Reading your knitting is essential! But the way for those lessons to really stick with you? Learning them in person and with the aid of a real life expert. There is just no replacing a real teacher who can teach you the things you don’t even know that you need to know! That is the inherent difficulty of the Internet, because while I hope this post finds someone else who is accidentally “purling funky,” it’s going to be way harder for them to find it when they’re unaware of what they’re doing!

Please let me know in the comments below if you know what the official name is for my “funky purling” style! Someone in my class mentioned it was the Eastern European way? Anyone know anything more specific?


I started a forum thread about this issue on Ravelry. So many people have offered great resources and insights! My personal favorite and most concise explanation came from Rox:

The Eastern purl isn’t twisting your stitches. It’s causing the new sts created on the right hand needle to have an Eastern mount. It’s the subsequent knitting of those eastern mounted sts through the front/left/trailing leg on the following row that causes them to twist as they come off the needle.

Combined knitting is when your knit sts and purl sts are worked differently (one picked/wrapped clockwise, which is Eastern; one picked/wrapped counterclockwise, which is Western). Working them Eastern or Western does not mean that your stitches will be twisted, because of it. That’s a separate issue. Being a Continental knitter is also a separate issue, because you can knit combined with the yarn in either hand. So you can knit/purl Eastern or Western, combined or not, yarn in right hand or left, and end up with twisted sts or untwisted sts.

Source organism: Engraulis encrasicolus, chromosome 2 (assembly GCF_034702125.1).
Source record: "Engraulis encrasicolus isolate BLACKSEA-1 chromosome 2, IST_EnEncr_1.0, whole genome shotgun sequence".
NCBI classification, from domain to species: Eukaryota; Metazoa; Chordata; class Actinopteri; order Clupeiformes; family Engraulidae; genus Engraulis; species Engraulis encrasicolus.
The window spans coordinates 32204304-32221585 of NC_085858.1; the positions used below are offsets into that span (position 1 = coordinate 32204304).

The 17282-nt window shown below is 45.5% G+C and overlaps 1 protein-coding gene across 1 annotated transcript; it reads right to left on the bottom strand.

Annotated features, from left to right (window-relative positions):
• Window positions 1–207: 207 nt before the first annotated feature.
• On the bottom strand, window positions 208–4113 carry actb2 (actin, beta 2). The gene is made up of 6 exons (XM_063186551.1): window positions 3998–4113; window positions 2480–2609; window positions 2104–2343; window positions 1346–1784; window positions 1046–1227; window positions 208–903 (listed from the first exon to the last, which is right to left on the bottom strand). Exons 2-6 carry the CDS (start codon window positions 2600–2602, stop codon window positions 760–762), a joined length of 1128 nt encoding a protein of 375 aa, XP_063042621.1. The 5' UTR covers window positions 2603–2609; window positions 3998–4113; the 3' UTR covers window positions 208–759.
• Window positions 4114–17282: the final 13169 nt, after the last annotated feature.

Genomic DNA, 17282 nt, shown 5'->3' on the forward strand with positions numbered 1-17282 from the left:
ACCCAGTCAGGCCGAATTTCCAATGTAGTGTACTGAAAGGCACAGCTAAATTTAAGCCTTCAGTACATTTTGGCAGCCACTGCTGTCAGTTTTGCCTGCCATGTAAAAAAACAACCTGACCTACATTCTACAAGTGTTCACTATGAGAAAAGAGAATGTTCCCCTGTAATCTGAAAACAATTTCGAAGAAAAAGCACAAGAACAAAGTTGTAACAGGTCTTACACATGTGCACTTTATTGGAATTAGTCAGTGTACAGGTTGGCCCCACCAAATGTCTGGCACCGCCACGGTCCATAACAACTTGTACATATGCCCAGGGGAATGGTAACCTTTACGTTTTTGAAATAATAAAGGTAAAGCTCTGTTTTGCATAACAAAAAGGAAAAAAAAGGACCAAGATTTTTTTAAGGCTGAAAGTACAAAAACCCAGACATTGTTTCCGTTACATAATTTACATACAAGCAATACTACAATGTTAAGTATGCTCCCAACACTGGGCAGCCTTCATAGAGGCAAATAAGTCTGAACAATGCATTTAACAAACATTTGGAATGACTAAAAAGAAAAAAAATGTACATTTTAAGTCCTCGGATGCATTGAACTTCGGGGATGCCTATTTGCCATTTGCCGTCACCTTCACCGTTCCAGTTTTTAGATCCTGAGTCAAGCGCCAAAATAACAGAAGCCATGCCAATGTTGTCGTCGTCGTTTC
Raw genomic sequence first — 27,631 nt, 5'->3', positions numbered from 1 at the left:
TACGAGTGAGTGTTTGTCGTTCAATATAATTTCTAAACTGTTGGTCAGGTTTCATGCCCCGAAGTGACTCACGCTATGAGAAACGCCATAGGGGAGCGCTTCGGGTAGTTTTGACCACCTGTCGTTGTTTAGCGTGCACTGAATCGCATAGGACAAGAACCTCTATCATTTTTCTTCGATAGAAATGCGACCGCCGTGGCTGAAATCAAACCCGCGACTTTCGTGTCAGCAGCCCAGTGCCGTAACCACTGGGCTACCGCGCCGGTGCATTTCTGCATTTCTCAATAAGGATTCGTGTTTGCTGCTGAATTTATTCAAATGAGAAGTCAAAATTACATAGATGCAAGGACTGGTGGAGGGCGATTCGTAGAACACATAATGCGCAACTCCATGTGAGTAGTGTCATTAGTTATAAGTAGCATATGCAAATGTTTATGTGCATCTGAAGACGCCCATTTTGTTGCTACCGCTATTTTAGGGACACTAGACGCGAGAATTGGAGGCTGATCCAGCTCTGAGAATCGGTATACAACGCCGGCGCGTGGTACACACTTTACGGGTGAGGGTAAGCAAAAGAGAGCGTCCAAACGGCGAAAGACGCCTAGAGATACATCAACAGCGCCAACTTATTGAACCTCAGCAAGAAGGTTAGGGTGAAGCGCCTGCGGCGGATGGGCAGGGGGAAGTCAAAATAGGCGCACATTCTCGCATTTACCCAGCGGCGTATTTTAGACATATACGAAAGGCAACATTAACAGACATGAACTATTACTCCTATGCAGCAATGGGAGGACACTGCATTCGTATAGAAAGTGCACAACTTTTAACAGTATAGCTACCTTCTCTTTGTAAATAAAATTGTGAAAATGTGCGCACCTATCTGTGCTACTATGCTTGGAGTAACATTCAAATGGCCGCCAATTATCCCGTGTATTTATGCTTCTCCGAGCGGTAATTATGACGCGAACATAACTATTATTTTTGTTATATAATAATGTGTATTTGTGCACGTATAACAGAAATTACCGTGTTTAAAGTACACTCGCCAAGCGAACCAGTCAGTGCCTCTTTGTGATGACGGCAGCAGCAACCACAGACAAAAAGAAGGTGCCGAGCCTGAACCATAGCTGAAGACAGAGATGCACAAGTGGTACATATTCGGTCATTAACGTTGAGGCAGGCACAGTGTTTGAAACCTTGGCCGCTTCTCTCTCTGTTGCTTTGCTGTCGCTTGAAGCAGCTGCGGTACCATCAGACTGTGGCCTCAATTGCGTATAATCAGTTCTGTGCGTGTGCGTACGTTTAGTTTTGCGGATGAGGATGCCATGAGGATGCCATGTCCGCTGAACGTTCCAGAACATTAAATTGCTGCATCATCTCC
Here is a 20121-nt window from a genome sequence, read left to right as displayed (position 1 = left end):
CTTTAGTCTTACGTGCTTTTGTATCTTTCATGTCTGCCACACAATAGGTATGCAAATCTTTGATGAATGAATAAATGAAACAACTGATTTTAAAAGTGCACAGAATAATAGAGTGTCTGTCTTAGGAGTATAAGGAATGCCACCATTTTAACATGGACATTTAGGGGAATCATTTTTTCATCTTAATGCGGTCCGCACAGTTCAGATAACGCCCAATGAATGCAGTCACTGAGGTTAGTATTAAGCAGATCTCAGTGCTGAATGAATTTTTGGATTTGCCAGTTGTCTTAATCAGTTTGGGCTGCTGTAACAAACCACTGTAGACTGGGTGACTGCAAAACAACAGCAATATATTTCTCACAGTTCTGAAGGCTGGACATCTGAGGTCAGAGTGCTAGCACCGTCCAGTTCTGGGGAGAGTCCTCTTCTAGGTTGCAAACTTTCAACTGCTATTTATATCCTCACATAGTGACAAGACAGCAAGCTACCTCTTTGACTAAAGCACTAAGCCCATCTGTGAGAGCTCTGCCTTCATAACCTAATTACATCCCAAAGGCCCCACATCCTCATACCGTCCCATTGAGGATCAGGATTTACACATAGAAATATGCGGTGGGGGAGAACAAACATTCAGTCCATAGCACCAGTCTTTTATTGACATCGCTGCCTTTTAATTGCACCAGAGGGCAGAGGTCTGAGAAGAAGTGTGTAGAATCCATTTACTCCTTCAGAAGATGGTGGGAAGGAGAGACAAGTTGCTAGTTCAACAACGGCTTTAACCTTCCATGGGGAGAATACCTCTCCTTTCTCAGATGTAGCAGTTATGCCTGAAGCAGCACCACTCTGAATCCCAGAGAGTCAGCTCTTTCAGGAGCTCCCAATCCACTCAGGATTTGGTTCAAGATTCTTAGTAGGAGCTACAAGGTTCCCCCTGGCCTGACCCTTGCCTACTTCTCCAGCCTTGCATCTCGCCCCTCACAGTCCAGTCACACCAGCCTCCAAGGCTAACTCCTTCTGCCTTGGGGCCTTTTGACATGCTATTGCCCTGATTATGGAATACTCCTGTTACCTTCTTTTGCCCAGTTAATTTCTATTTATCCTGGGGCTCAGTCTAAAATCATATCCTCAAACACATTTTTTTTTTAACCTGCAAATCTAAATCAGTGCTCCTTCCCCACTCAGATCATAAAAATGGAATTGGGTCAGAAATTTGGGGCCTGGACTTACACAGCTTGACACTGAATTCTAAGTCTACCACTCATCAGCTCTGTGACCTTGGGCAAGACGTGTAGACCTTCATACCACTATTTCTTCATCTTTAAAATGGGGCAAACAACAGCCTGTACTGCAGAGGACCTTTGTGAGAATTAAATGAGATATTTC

The way you enter the sts on the left needle determines whether the sts will come off the needle twisted or untwisted.

Because your sts twist, we know that the sts were worked through the left leg. Because they twist to the right, we can tell that the left leg was hanging over the front of the needle at the time. Sts that twist left are worked while they hang over the back of the needle, and the sts are worked through the back, as well.

Thanks to everyone for their insights!


My name is Monica Rodriguez and I can’t stop fidgeting with yarn. I live in Albuquerque, NM with my husband. We belong to two terriers who manage to cuddle us just enough to keep us from revolting.

2 thoughts to “Twisted Stitches: Why You Need to Take a Live Knitting Class”

  1. So the comment you received above explaining the stitch mount pretty much says it all, I just wanted to add that some like to do the Eastern purl for its tighter tension, particularly if you’re ending up with loose sides on ribbing. For my own self, I’ve been knitting continental for a decade now and my western purl is STILL looser than my knit, so if I’m knitting stockinette flat, I end up with a ridged appearance. I went looking on ravelry and ended up finding the Combined knitters group. It was pretty exciting for me because my grandmother had taught me combined initially but as a beginner I wasn’t familiar enough with what everything was supposed to look like to understand stitch mounts and so I had the same twisted stitch problem; I stopped knitting for a few years because I couldn’t figure out increases and decreases, then picked it back up and taught myself western purl, not really ever understanding what it was I’d learned initially until I found that Ravelry group.

    1. Thanks for your insight! I’m definitely excited about learning more about “combined knitting.” As we both learned the hard way, if you don’t understand how a stitch is mounted, you can get yourself very frustrated! I’m so glad you came back to knitting.

Let me know what you think!